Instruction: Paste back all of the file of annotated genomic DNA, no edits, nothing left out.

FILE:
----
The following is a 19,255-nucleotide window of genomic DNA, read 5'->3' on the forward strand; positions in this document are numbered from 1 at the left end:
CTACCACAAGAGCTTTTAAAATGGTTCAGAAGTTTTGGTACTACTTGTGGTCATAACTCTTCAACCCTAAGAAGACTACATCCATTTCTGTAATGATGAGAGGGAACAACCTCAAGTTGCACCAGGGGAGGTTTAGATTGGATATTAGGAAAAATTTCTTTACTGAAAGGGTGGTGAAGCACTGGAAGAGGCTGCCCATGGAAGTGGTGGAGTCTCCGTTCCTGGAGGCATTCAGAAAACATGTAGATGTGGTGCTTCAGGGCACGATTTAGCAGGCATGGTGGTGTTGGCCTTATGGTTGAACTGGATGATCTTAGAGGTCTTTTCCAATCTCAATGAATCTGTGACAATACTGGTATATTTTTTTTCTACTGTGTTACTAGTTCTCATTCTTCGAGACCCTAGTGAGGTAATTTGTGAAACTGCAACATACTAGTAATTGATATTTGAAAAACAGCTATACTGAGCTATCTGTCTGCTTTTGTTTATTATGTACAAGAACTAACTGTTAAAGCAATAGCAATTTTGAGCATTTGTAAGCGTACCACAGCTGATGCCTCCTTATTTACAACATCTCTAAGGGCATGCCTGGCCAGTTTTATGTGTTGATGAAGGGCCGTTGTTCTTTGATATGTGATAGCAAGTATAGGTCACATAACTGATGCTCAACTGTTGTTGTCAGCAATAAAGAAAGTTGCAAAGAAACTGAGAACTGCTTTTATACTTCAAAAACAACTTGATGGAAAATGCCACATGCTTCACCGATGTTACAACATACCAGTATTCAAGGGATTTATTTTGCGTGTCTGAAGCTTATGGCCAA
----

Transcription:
The following is a 19,255-nucleotide window of genomic DNA, read 5'->3' on the forward strand; positions in this document are numbered from 1 at the left end:
CTACCACAAGAGCTTTTAAAATGGTTCAGAAGTTTTGGTACTACTTGTGGTCATAACTCTTCAACCCTAAGAAGACTACATCCATTTCTGTAATGATGAGAGGGAACAACCTCAAGTTGCACCAGGGGAGGTTTAGATTGGATATTAGGAAAAATTTCTTTACTGAAAGGGTGGTGAAGCACTGGAAGAGGCTGCCCATGGAAGTGGTGGAGTCTCCGTTCCTGGAGGCATTCAGAAAACATGTAGATGTGGTGCTTCAGGGCACGATTTAGCAGGCATGGTGGTGTTGGCCTTATGGTTGAACTGGATGATCTTAGAGGTCTTTTCCAATCTCAATGAATCTGTGACAATACTGGTATATTTTTTTTCTACTGTGTTACTAGTTCTCATTCTTCGAGACCCTAGTGAGGTAATTTGTGAAACTGCAACATACTAGTAATTGATATTTGAAAAACAGCTATACTGAGCTATCTGTCTGCTTTTGTTTATTATGTACAAGAACTAACTGTTAAAGCAATAGCAATTTTGAGCATTTGTAAGCGTACCACAGCTGATGCCTCCTTATTTACAACATCTCTAAGGGCATGCCTGGCCAGTTTTATGTGTTGATGAAGGGCCGTTGTTCTTTGATATGTGATAGCAAGTATAGGTCACATAACTGATGCTCAACTGTTGTTGTCAGCAATAAAGAAAGTTGCAAAGAAACTGAGAACTGCTTTTATACTTCAAAAACAACTTGATGGAAAATGCCACATGCTTCACCGATGTTACAACATACCAGTATTCAAGGGATTTATTTTGCGTGTCTGAAGCTTATGGCCAA